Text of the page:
Over the next month, our draft pundits will provide their Sixers mock drafts. Here's Matt Haughton's first version:

First round (first overall): Ben Simmons, PF, 6-10/245, LSU
How did we get to this point?

Not just with the Sixers' holding the No. 1 overall pick for the first time in 20 years, but also the point where Ben Simmons is no longer the consensus top selection.

Yes, Brandon Ingram is an absolute stud, can shoot from all over the gym and can defend.

But the sole reason the Sixers embarked on this gut-wrenching rebuilding journey several years ago was to land transcendent talents. That's Simmons.

He averaged a double-double during his lone season at LSU with 19.2 points and 11.8 rebounds a game. The point-forward also displayed an ability to run a team and impressive court vision with 4.8 assists a night.

Those are just the numbers. When you watch Simmons, you see the potential for greatness. He already has the NBA physique to match the off-the-charts athleticism and high basketball IQ.

Of course, there are the concerns over Simmons' jump shot (1 for 3 from three-point range all season) and whether his camp would prefer him to play in the bright lights of Los Angeles. Those are issues that can be pinned on countless draft prospects. However, Brett Brown's ability to work on players' jumpers and his familiarity with Simmons should help to massage any worries.

In the end, the team that needs just about everything gets a player in Simmons who can do nearly anything.

 

First round (24th overall): Malik Beasley, SG, 6-5/190, Florida State
With the Simmons or Ingram debate settled, the Sixers can now focus on the team's most glaring position of need: guard.

While they could opt for a point guard at this slot, I see the Sixers addressing that void via free agency or a trade. So they'll go for a scorer in Beasley.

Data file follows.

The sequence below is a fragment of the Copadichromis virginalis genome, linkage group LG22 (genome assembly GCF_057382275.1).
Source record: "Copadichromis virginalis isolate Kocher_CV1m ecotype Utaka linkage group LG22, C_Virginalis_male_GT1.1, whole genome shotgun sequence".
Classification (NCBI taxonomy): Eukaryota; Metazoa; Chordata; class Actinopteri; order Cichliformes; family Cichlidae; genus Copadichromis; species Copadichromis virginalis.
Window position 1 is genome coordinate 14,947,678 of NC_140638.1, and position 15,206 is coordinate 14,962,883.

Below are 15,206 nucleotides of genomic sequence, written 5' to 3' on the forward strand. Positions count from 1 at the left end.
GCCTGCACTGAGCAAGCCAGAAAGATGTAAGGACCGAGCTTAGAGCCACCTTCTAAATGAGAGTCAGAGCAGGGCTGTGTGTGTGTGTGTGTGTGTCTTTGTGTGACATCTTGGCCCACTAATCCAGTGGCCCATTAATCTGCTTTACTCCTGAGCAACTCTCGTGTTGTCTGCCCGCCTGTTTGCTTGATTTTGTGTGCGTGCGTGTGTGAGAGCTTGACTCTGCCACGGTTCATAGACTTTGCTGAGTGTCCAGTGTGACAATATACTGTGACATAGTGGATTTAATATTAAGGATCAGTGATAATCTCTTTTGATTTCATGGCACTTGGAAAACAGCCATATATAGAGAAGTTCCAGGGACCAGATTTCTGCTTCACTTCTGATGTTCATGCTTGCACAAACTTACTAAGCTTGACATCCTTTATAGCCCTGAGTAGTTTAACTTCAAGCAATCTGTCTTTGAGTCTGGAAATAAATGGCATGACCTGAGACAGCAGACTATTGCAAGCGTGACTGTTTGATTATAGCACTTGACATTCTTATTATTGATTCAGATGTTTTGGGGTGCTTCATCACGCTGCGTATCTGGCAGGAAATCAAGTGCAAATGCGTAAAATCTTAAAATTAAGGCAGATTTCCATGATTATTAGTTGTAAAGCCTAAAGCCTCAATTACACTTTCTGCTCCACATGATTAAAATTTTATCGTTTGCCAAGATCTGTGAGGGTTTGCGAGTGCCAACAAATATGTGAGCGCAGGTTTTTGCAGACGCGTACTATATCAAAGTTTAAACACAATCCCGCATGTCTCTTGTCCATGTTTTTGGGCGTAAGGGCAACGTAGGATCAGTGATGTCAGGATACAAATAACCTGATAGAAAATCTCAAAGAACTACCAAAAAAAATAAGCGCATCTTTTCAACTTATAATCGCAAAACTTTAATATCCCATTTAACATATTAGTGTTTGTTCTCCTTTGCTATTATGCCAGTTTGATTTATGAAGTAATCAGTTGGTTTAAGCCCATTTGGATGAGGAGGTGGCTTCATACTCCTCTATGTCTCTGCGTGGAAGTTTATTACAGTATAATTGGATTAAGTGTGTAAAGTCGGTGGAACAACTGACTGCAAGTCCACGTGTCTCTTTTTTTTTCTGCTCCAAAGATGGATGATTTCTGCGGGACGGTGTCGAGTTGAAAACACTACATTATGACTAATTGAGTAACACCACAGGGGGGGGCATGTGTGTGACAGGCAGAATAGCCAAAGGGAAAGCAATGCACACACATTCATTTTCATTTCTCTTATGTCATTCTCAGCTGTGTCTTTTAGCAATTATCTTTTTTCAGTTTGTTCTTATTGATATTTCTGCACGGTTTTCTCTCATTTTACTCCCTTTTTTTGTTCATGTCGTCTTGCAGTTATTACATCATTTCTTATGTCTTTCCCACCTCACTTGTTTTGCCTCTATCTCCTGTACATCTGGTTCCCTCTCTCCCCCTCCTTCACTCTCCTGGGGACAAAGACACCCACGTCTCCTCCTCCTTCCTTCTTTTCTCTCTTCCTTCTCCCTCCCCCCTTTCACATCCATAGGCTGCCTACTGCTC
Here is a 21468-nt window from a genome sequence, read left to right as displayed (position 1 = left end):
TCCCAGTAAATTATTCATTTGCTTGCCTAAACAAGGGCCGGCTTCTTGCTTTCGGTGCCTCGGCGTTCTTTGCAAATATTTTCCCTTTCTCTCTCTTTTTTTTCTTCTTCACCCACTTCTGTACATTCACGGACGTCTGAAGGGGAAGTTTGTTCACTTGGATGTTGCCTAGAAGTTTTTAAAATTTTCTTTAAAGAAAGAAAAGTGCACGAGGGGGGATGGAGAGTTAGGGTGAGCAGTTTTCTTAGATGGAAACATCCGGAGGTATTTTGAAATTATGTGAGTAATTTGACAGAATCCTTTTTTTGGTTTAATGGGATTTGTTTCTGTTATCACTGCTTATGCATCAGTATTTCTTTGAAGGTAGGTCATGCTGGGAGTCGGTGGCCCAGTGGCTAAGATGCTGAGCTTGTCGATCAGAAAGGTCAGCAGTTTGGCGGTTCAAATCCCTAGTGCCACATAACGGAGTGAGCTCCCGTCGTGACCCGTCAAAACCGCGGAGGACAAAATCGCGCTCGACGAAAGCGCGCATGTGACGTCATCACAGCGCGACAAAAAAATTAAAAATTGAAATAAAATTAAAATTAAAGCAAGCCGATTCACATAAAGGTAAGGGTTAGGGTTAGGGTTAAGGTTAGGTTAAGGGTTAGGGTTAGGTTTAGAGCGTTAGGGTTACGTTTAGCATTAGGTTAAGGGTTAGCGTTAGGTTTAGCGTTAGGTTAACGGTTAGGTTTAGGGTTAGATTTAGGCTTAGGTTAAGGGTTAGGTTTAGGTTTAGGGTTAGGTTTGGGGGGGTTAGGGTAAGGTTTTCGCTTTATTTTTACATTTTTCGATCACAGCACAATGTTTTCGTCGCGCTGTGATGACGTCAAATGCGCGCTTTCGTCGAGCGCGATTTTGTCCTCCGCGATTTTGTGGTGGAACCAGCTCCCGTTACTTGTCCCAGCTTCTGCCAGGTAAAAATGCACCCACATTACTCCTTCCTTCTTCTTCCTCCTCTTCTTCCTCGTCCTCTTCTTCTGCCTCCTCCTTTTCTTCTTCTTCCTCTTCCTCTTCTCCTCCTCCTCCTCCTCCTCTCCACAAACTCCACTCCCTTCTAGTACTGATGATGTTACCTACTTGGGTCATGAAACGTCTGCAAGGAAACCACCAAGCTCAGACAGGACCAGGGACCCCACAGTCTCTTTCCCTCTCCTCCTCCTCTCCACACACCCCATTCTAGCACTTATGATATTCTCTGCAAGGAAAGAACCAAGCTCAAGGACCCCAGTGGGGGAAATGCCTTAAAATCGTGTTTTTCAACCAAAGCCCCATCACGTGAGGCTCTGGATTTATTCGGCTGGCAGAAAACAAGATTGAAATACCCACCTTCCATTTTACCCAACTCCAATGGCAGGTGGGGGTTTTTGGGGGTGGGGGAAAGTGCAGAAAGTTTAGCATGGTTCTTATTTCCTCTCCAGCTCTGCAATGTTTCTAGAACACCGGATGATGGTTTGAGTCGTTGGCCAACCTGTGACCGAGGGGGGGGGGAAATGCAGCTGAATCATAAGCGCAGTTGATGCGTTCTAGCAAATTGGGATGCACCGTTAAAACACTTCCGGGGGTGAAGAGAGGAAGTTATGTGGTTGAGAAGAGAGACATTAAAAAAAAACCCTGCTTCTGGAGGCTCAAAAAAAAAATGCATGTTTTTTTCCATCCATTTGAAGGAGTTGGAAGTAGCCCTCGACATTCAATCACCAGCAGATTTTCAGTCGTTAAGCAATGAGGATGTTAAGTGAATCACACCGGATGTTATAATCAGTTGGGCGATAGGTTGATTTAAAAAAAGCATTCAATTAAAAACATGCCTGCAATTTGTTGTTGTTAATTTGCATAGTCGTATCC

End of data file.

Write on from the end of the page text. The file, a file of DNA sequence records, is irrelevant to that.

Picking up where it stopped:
The 19-year-old was able to fill it up from just about anywhere during his only year at FSU. Beasley averaged 15.6 points per game last season. Plus, he proved he wasn't afraid to stick his nose down low by recording 5.3 boards a game.

Beasley was surprisingly efficient with his shooting for a freshman (47.1 percent from the field and 38.7 percent from three-point range). He is a great catch-and-shoot prospect with a balanced shooting motion but he can also pull up off the dribble.

That's not to say the Alpharetta, Georgia, native is strictly a jump shooter. Playing in Florida State's up-tempo system, Beasley routinely got out in the open floor and attacked the rim with authority. Just ask Ingram.

On a Sixers team that finished 29th in points per game, Beasley should be able to find a home right away in the backcourt.

First round (26th overall): DeAndre' Bembry, SF, 6-6/210, Saint Joseph's
It's unlikely that the Sixers take on three rookies with their first-round picks, so look for a trade or an international prospect to draft and stash here.

If they do choose to bring on yet another first-year player, you can't go wrong with Bembry. 

The St. Joe's prospect is as versatile as they come and proved it again during his junior season on Hawk Hill by averaging 17.4 points, 7.8 rebounds and 4.5 assists per game.

Bembry impressed scouts at the combine with his athleticism, ability to score and decision-making. The swingman's defense has never been in question (1.4 steals per game during his collegiate career) and could be where he really makes a name for himself at the next level.

Much like Simmons, Bembry's jump shot is a work in progress. However, he has already started taking the necessary steps to smooth out that area of his game.

If someone hasn't already snatched him up by this point, look for the Sixers to snag Bembry to improve their next-to-last ranked defense that allowed wing players a nightly free pass to the rim.